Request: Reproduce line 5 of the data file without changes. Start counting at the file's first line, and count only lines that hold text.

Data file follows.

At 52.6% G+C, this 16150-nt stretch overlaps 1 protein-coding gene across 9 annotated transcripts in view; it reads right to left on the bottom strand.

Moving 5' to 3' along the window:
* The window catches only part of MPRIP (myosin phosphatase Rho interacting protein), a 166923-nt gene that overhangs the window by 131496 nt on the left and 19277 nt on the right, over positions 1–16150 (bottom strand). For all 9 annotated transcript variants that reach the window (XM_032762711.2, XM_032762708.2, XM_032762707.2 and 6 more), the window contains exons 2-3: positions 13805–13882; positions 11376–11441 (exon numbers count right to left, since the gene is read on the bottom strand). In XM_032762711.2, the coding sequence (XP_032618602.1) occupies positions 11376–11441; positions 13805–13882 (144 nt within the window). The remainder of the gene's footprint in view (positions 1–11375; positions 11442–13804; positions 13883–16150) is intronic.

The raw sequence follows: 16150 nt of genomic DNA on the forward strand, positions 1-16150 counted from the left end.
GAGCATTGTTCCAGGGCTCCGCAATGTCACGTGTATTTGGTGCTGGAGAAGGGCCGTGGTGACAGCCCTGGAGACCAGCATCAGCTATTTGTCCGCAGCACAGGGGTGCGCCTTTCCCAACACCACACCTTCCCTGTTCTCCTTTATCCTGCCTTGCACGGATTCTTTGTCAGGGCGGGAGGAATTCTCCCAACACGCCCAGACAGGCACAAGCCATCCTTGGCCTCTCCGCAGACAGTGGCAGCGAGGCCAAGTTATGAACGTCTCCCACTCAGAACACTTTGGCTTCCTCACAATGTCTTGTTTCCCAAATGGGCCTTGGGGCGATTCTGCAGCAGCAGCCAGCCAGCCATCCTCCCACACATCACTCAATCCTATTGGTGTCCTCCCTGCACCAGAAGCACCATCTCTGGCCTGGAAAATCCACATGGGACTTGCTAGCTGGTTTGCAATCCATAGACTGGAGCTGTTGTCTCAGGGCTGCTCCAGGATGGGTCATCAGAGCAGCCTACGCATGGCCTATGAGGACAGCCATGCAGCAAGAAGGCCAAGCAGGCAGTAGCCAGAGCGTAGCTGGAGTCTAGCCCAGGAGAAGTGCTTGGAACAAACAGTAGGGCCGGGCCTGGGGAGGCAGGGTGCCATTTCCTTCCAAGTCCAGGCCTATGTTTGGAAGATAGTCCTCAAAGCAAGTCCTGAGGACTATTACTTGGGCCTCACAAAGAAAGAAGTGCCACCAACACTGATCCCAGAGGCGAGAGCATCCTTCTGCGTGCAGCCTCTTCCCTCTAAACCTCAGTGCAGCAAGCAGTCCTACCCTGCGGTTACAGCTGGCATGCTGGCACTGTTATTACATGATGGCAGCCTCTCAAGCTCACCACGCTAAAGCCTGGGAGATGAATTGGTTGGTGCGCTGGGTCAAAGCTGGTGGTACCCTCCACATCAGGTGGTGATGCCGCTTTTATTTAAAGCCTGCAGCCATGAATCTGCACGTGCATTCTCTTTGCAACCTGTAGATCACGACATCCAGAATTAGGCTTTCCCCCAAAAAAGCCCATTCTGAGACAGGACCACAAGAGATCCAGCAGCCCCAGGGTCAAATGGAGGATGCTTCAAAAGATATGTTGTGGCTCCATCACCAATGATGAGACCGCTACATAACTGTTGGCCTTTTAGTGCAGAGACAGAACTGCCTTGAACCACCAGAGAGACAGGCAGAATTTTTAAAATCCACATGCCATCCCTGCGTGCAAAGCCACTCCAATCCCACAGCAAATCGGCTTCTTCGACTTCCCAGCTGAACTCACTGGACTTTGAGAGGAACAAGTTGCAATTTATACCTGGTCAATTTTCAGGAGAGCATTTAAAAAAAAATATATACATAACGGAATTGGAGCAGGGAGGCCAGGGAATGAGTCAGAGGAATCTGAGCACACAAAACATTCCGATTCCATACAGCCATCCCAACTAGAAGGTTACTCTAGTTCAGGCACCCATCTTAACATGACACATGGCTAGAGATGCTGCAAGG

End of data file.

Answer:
GAGCATTGTTCCAGGGCTCCGCAATGTCACGTGTATTTGGTGCTGGAGAAGGGCCGTGGTGACAGCCCTGGAGACCAGCATCAGCTATTTGTCCGCAGCACAGGGGTGCGCCTTTCCCAACACCACACCTTCCCTGTTCTCCTTTATCCTGCCTTGCACGGATTCTTTGTCAGGGCGGGAGGAATTCTCCCAACACGCCCAGACAGGCACAAGCCATCCTTGGCCTCTCCGCAGACAGTGGCAGCGAGGCCAAGTTATGAACGTCTCCCACTCAGAACACTTTGGCTTCCTCACAATGTCTTGTTTCCCAAATGGGCCTTGGGGCGATTCTGCAGCAGCAGCCAGCCAGCCATCCTCCCACACATCACTCAATCCTATTGGTGTCCTCCCTGCACCAGAAGCACCATCTCTGGCCTGGAAAATCCACATGGGACTTGCTAGCTGGTTTGCAATCCATAGACTGGAGCTGTTGTCTCAGGGCTGCTCCAGGATGGGTCATCAGAGCAGCCTACGCATGGCCTATGAGGACAGCCATGCAGCAAGAAGGCCAAGCAGGCAGTAGCCAGAGCGTAGCTGGAGTCTAGCCCAGGAGAAGTGCTTGGAACAAACAGTAGGGCCGGGCCTGGGGAGGCAGGGTGCCATTTCCTTCCAAGTCCAGGCCTATGTTTGGAAGATAGTCCTCAAAGCAAGTCCTGAGGACTATTACTTGGGCCTCACAAAGAAAGAAGTGCCACCAACACTGATCCCAGAGGCGAGAGCATCCTTCTGCGTGCAGCCTCTTCCCTCTAAACCTCAGTGCAGCAAGCAGTCCTACCCTGCGGTTACAGCTGGCATGCTGGCACTGTTATTACATGATGGCAGCCTCTCAAGCTCACCACGCTAAAGCCTGGGAGATGAATTGGTTGGTGCGCTGGGTCAAAGCTGGTGGTACCCTCCACATCAGGTGGTGATGCCGCTTTTATTTAAAGCCTGCAGCCATGAATCTGCACGTGCATTCTCTTTGCAACCTGTAGATCACGACATCCAGAATTAGGCTTTCCCCCAAAAAAGCCCATTCTGAGACAGGACCACAAGAGATCCAGCAGCCCCAGGGTCAAATGGAGGATGCTTCAAAAGATATGTTGTGGCTCCATCACCAATGATGAGACCGCTACATAACTGTTGGCCTTTTAGTGCAGAGACAGAACTGCCTTGAACCACCAGAGAGACAGGCAGAATTTTTAAAATCCACATGCCATCCCTGCGTGCAAAGCCACTCCAATCCCACAGCAAATCGGCTTCTTCGACTTCCCAGCTGAACTCACTGGACTTTGAGAGGAACAAGTTGCAATTTATACCTGGTCAATTTTCAGGAGAGCATTTAAAAAAAAATATATACATAACGGAATTGGAGCAGGGAGGCCAGGGAATGAGTCAGAGGAATCTGAGCACACAAAACATTCCGATTCCATACAGCCATCCCAACTAGAAGGTTACTCTAGTTCAGGCACCCATCTTAACATGACACATGGCTAGAGATGCTGCAAGG